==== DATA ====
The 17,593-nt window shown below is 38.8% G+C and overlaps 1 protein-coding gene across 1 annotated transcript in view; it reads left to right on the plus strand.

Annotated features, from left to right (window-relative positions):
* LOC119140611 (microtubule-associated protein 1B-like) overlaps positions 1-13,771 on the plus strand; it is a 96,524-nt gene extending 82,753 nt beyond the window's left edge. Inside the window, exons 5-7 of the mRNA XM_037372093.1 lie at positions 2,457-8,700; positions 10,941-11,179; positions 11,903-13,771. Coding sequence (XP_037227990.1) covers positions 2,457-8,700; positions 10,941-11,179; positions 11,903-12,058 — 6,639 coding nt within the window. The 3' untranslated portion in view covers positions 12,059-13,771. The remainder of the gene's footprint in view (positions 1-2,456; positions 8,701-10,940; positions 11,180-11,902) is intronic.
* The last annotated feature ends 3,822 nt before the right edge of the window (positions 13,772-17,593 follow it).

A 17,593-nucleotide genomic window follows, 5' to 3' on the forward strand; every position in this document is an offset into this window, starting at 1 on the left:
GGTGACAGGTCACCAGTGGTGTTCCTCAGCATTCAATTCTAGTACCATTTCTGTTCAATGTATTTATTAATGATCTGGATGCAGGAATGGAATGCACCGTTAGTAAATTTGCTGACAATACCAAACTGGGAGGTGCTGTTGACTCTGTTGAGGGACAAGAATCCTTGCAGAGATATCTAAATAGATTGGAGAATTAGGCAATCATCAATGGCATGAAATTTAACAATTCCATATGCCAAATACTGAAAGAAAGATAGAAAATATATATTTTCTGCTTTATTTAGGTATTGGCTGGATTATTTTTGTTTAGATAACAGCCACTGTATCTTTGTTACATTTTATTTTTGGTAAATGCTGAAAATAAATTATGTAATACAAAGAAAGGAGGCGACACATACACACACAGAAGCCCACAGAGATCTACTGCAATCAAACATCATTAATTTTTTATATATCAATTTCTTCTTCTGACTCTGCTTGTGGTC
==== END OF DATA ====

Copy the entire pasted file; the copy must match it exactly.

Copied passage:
The 17,593-nt window shown below is 38.8% G+C and overlaps 1 protein-coding gene across 1 annotated transcript in view; it reads left to right on the plus strand.

Annotated features, from left to right (window-relative positions):
* LOC119140611 (microtubule-associated protein 1B-like) overlaps positions 1-13,771 on the plus strand; it is a 96,524-nt gene extending 82,753 nt beyond the window's left edge. Inside the window, exons 5-7 of the mRNA XM_037372093.1 lie at positions 2,457-8,700; positions 10,941-11,179; positions 11,903-13,771. Coding sequence (XP_037227990.1) covers positions 2,457-8,700; positions 10,941-11,179; positions 11,903-12,058 — 6,639 coding nt within the window. The 3' untranslated portion in view covers positions 12,059-13,771. The remainder of the gene's footprint in view (positions 1-2,456; positions 8,701-10,940; positions 11,180-11,902) is intronic.
* The last annotated feature ends 3,822 nt before the right edge of the window (positions 13,772-17,593 follow it).

A 17,593-nucleotide genomic window follows, 5' to 3' on the forward strand; every position in this document is an offset into this window, starting at 1 on the left:
GGTGACAGGTCACCAGTGGTGTTCCTCAGCATTCAATTCTAGTACCATTTCTGTTCAATGTATTTATTAATGATCTGGATGCAGGAATGGAATGCACCGTTAGTAAATTTGCTGACAATACCAAACTGGGAGGTGCTGTTGACTCTGTTGAGGGACAAGAATCCTTGCAGAGATATCTAAATAGATTGGAGAATTAGGCAATCATCAATGGCATGAAATTTAACAATTCCATATGCCAAATACTGAAAGAAAGATAGAAAATATATATTTTCTGCTTTATTTAGGTATTGGCTGGATTATTTTTGTTTAGATAACAGCCACTGTATCTTTGTTACATTTTATTTTTGGTAAATGCTGAAAATAAATTATGTAATACAAAGAAAGGAGGCGACACATACACACACAGAAGCCCACAGAGATCTACTGCAATCAAACATCATTAATTTTTTATATATCAATTTCTTCTTCTGACTCTGCTTGTGGTC